Air Tanker Fleet Down 75% from 2006; Insufficient to Battle CO Wildfires

Air Tanker Fleet Down 75% from 2006; Insufficient to Battle CO Wildfires


Wildfires in Colorado have now burned over 180,000 acres.Unfortunately, these fires come at a time when the federal governmenthas a historically low number of air tankers to fight suchblazes. By the government’s own estimates, it currently has undercontract just one-half to one-third of the firefighting planes itneeds.

The U.S. Forest Service contracts with private companies around thecountry to provide air tankers to respond to wildfires like the ones nowraging in Colorado. Many of these air tankers are aging planes, some ofwhich first saw service in the 1950s. ABC reportsthat tanker “crashes in 2002 and 2004 led to stricter safety standardsthat eliminated dozens of aging air tankers from the fleet.” As aresult, the number of fire-fighting planes dropped from 44 in 2006 to 11at the beginning of this fire season. That decline has not been withoutcontroversy.

In April 2011, the FAA questioned the certification of three airtankers operated by a California firm called Aero Union. At the time,Aero Union maintained and operated 8 of the remaining 19 planesavailable for fire-fighting work. A report in a Lubbock, Texas paper,where three of the Aero Union planes were fighting wildfires at thetime, suggested that the issue was one of completing agreed upon inspections:

Britt Gourley, president and CEO of the Aero Union, said his companystopped flying its three aircraft because of an ongoing conflict withthe U.S. Forest Service and the Federal Aviation Administrationconcerning the company’s certification.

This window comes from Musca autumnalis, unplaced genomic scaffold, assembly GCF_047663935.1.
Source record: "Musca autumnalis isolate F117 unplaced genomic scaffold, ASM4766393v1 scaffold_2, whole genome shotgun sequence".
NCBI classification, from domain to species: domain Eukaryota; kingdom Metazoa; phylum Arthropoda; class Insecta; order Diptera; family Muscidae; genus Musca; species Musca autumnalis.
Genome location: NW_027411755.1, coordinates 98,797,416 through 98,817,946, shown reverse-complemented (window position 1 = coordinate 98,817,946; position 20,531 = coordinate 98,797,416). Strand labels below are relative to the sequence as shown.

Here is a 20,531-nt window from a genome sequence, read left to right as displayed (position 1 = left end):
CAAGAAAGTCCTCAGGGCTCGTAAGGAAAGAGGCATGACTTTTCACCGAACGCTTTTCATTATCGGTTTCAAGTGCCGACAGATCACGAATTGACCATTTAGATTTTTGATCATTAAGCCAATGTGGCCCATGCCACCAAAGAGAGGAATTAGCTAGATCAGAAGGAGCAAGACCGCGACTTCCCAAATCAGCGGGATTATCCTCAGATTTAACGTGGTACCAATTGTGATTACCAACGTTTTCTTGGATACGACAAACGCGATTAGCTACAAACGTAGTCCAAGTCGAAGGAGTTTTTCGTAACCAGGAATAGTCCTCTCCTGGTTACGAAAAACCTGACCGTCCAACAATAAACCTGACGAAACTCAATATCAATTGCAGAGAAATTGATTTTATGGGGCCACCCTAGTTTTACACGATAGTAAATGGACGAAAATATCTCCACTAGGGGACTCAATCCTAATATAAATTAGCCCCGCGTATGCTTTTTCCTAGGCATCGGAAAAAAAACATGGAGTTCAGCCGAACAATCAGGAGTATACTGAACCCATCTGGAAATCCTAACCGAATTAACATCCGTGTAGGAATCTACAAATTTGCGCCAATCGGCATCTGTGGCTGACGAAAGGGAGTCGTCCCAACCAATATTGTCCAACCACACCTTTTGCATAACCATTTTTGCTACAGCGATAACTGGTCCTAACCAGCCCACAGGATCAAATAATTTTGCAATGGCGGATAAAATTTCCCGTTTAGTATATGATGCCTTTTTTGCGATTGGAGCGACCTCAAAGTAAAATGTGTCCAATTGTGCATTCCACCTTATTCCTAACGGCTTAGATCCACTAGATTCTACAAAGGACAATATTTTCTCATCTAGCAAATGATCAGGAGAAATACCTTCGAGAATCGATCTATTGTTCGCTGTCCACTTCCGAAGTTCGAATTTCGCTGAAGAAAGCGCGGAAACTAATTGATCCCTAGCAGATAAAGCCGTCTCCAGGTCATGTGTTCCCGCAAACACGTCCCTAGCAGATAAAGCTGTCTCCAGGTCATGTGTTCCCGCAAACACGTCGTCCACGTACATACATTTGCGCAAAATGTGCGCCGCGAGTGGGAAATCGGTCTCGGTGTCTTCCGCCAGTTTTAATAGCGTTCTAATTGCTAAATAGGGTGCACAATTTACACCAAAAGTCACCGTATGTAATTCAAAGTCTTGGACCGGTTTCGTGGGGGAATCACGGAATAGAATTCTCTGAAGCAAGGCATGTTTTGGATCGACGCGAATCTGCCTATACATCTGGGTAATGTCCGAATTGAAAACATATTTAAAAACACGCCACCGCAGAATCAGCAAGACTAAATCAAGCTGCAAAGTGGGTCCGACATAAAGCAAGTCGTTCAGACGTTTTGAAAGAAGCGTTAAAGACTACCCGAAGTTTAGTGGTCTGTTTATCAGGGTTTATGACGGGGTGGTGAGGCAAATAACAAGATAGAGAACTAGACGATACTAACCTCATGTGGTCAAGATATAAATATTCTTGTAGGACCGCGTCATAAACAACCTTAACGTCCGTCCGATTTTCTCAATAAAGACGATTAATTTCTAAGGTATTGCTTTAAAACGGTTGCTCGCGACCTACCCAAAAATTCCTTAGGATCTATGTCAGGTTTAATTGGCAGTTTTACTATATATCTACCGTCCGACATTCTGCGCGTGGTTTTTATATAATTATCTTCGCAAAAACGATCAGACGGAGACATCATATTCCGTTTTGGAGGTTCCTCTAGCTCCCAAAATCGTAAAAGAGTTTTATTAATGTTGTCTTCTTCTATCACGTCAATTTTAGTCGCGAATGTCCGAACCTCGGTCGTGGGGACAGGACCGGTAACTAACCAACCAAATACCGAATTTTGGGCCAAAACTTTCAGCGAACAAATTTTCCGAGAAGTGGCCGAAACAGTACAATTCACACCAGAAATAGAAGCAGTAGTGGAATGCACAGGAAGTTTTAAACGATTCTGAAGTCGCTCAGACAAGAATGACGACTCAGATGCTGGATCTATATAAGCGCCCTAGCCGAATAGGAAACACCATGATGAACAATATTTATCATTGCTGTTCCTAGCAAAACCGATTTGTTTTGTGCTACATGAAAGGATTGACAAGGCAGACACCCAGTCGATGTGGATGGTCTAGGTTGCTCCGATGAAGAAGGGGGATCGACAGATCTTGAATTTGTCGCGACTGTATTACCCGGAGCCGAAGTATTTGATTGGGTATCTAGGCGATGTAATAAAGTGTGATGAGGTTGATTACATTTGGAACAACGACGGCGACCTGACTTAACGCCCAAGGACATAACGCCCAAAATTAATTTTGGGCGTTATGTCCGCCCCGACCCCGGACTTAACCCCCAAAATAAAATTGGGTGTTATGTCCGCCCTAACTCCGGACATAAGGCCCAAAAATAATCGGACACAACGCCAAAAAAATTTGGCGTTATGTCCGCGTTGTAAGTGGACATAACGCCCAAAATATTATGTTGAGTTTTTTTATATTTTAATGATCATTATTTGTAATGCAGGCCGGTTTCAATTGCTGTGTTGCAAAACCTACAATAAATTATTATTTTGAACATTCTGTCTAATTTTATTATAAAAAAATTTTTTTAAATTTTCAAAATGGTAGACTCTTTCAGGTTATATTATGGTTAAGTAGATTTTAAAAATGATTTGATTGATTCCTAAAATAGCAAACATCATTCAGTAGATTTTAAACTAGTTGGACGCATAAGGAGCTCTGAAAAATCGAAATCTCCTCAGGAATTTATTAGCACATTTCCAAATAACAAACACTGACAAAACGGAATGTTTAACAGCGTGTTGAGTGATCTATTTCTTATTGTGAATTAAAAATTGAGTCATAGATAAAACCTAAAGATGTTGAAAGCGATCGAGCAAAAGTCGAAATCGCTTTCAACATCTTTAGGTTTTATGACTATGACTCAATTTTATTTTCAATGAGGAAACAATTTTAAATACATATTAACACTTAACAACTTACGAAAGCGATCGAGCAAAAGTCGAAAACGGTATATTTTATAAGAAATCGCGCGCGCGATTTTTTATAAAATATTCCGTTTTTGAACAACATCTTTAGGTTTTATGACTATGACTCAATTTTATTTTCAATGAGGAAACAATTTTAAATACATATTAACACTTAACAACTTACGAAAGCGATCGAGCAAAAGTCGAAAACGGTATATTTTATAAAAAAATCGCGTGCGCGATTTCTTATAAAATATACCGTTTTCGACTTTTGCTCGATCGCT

Gourley said his company initially was given certification by the FAAand U.S. Forest Service in 2007, with the understanding Aero Unionwould put its fleet of eight P3 air tankers through a gauntlet ofinspections as part of the FAA’s phase-in program.

He said the planes already have gone through and passed the mostcrucial inspections at a cost of more than $11 million…But additionalinspections remain, which he estimates would cost more than $20 million.Gourley said his company had planned to finish those inspections andpart replacements by 2013.

An emergency meeting between the company and the U.S. Forest Service led to the resolution of the problem less than a week later. However, two months after that the Forest Service abruptly cancelled its entire contract with Aero Union in the middle of the fire season. The company was forced to lay off the majority of its work force.

Asa result of cancelling the contract with Aero Union, the Forest Servicewas left with just 11 large tankers under contract at the beginning ofthis year’s wildfire season. That number dropped to nine planes aftertwo tankers owned by two different companies crashed earlier this month.One of the crashes killed two pilots.

The Forest Service initiated a modernization strategy in February which called forunder contract. As a result, the Forest Service has been forced toborrow planes from state fire-fighting agencies and from the Canadiangovernment.

Two weeks ago, the Forest Service announcedthat new contracts had been signed with four air tanker companies,including two that owned the two planes which crashed this month.Eventually, these contracts will add another seven planes to theavailable tanker fleet, but those will not be available until later thisyear or 2013.

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